Friday, July 27, 2007

MIFF Day 2

Day 2 of MIFF, and the first 'real' day of screenings. I managed three films, which is about as much as I want to see in a day (I'm concerned about film-fatigue). Each of the three films was very different to the other, and I enjoyed them all.

Tuya's Marriage (Tuya de hun shi, Wang Quan'an, China, 2006)
This is an exotic film that recalls other indigenous Mongolian tales by Byambasuren Davaa such as The Story of the Weeping Camel (2003) or The Cave of the Yellow Dog (2005). It also has much in common with the Tibetan film Himalaya (1999) and rural Iranian cinema. The story, like that in each of these other films, is very simple - a woman's husband is incapacitated and she seeks a new man who will support the old.

The cinematography is beautiful with the harshness of the inner Mongolian landscape captured aesthetically. Dialogue is sparse, and the film is very observational, documenting a way of life that is gradually receding into the past. The herding and riding of animals, the digging of wells, the visits from potential suitors and other aspects of rural life are nicely captured, and contrast against the oncoming tide of modernity.

Thematically, the film has more in common with Breaking the Waves (1996), my favourite Lars von Trier film. There is both humour and heartbreak as the story unfolds. I didn't find the film quite as effective as Weeping Camel but a nice bit of cultural diversity that's worth seeing to break up some of the more challenging films I'm planning to see at MIFF.

Tuya's Marriage
screened as part of MIFF's World Stories. It screens again on Sunday 29 July at 3.10pm at the Forum Theatre.

Breath (Soom, Kim Ki-duk, South Korea, 2007)
This is the third film I have seen by Kim Ki-duk. Each one has been very different to the other, and I have loved them all. Address Unknown was bleak and emotionally challenging, Spring, Summer, Autumn, Winter… and Spring was beautifully poetic, while Breath is hard to describe. It has aspects of the earlier films - it's visually poetic and bleak - but it's very different to both most notably for its surreal/absurdist devices combined with very black humour (slightly reminiscent of some of the work of Raúl Ruiz).

Sparse dialogue makes for great intrigue as we attempt to make sense of the two main protagonists and what they have in common. One, a man on death row, the other a suburban mother who follows news of his exploits on the TV. To discuss how the story unfolds is to spoil the film if you haven't watched it. However, the story is so elusive, that even with the details, much remains unexplained, adding to the mystique of the film. The prisoner does not speak during the film and the mother does not speak to her family; she is on screen for about twenty minutes before we hear a word uttered from her mouth.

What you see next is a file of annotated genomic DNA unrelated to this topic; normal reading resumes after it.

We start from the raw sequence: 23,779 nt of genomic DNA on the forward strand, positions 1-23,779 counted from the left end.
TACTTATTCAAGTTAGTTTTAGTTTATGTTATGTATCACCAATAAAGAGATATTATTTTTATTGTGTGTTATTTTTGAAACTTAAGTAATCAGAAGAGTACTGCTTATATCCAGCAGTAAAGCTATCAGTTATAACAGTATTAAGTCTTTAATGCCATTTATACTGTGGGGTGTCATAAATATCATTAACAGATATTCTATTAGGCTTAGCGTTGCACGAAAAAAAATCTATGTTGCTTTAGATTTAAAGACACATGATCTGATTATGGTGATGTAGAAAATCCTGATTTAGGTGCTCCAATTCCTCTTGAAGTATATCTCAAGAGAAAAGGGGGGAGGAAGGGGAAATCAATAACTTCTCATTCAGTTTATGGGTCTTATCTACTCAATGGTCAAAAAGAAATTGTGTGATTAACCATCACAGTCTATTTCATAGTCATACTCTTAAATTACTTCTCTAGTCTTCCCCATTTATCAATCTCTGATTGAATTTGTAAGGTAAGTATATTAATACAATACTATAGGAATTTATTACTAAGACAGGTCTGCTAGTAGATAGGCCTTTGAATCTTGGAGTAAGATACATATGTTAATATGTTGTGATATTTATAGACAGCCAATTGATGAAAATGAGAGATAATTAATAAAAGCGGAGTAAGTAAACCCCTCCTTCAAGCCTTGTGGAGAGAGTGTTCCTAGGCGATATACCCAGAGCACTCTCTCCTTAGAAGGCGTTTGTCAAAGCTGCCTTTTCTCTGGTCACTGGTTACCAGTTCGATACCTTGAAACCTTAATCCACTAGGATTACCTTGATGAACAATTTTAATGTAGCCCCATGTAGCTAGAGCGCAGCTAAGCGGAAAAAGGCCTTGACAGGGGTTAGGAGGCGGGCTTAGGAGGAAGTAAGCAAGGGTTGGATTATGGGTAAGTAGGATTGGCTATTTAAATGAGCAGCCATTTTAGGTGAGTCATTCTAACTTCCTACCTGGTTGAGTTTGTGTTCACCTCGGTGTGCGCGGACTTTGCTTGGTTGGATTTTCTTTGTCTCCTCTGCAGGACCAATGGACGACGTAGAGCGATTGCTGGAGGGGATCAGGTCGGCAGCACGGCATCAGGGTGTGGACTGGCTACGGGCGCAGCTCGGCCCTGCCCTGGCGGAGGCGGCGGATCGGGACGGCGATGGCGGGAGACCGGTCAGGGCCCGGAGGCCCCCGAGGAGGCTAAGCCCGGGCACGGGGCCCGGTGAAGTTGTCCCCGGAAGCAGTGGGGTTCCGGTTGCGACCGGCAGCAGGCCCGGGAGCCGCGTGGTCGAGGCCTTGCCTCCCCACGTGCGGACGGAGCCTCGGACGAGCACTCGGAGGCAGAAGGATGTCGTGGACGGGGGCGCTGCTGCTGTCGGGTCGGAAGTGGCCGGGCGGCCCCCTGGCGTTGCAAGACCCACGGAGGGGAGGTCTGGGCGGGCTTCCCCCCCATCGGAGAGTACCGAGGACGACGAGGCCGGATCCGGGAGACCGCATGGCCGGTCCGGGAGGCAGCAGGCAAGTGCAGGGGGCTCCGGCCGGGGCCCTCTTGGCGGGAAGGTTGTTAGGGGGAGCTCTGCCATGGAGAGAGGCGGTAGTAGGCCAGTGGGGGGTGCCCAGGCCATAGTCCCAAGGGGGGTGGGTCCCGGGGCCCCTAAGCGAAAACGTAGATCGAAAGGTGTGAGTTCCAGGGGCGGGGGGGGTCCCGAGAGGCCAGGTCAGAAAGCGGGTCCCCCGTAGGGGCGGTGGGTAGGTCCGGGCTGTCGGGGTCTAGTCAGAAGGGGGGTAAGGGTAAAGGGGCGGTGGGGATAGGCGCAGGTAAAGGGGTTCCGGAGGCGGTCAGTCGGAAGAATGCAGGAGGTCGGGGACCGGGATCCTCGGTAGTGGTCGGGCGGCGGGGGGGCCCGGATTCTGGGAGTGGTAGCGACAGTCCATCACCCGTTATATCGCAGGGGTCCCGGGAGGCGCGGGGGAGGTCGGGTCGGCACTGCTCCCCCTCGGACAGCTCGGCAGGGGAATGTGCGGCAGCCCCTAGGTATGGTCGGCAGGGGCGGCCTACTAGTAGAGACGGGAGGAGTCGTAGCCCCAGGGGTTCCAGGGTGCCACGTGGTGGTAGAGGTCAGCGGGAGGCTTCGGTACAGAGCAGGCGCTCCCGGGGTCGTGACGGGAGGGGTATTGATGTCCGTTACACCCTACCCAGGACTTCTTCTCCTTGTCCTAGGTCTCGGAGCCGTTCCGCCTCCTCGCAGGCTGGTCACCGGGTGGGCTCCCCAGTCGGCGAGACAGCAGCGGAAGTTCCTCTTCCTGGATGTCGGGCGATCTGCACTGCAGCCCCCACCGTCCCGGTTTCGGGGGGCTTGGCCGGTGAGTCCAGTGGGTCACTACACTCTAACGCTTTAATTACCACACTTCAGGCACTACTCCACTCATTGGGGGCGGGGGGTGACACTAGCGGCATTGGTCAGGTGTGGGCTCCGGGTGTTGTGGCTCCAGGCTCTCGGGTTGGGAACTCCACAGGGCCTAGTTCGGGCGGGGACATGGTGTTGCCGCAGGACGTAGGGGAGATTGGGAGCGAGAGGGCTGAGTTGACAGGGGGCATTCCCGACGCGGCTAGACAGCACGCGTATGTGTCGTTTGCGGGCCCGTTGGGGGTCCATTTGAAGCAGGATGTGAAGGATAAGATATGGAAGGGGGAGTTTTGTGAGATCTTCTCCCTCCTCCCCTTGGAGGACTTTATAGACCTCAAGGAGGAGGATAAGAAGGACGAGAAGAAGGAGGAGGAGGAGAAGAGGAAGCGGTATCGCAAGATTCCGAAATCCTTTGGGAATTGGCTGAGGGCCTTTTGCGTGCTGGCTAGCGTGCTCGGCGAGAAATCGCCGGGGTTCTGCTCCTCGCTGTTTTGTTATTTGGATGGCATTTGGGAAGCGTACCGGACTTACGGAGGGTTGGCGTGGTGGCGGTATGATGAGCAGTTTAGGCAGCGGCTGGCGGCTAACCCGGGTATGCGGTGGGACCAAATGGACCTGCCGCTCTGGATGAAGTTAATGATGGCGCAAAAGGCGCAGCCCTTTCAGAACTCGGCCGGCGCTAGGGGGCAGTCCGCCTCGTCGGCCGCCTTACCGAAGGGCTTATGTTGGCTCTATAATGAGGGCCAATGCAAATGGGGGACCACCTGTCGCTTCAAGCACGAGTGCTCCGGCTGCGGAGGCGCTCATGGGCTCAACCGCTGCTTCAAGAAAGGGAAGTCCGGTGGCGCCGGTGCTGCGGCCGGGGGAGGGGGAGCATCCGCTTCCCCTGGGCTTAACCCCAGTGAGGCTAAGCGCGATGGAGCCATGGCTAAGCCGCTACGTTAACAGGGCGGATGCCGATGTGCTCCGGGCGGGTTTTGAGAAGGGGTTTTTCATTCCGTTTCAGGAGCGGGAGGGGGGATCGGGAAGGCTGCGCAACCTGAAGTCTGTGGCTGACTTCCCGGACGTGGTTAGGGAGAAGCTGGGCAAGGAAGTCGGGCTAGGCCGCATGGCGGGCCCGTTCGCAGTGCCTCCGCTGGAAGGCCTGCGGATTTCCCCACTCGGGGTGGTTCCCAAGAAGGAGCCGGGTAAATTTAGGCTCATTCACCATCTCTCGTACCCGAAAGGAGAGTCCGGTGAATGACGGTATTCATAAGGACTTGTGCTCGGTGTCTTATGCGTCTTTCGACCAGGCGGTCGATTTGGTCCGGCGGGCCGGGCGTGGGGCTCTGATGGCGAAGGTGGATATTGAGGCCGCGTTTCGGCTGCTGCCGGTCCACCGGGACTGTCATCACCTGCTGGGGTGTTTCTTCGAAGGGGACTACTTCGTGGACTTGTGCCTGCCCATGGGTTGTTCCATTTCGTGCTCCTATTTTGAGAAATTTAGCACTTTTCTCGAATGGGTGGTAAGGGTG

There is a really competent and confident film-maker at work in Kim Ki-duk, and he's not afraid to experiment. Beautifully photographed in winter, the use of steel/blue tones indoors accentuates the sense of cold and contrasts some of the surreal aspects. The film is contemplative, giving one ample opportunity to appreciate the superb visual aesthetics and make sense of the narrative. I enjoyed this film immensely, and highly recommend it.

screened as part of MIFF's Neighbourhood Watch. It screens again on Sunday 12 August at 11am at the Forum Theatre.

Shotgun Stories (Jeff Nichols, USA, 2007)
This is a chilling film made with minimal resources that grabs you by the jugular and doesn't let go - a family tragedy that reeks of Shakespeare. A father has died leaving two sets of sons behind (by different mothers). The older sons were abandoned when young and when they turn up at the funeral held by the younger sons, old hostilities surface. Much of the narrative unfolds without explicit explanation, and often with minimal dialogue. We get into the minds of the various protagonists largely by their actions.

Set in the cotton-growing region of Arkansas, it gives a view of Americans struggling in semi-rural life. The film cast is mostly with unknown actors and this is a strength that adds a level of realism to a film. While there is a sense of dreaded inevitability throughout, there is plenty of room for the unexpected, but not in a contrived Hollywood manner. The film is both very well written and impeccably directed. Remarkably, this is a directorial debut by Jeff Nichols who also wrote and produced the film. He is definitely a talent to watch.

As a slight negative, I don't know if it was the film or the venue (the RMIT Capitol theatre), but the visuals and sound didn't seem quite up to scratch. This bothered me slightly at the start, but once the story got into gear (pretty early in the piece), it was barely noticeable. I found the music enjoyable.

Shotgun Stories
screened as part of MIFF's International Panorama. It screens again on Monday 6 August at 7pm at the Regent Theatre. Official website.

Links: Index of MIFF films reviewed to date / MIFF website

No comments: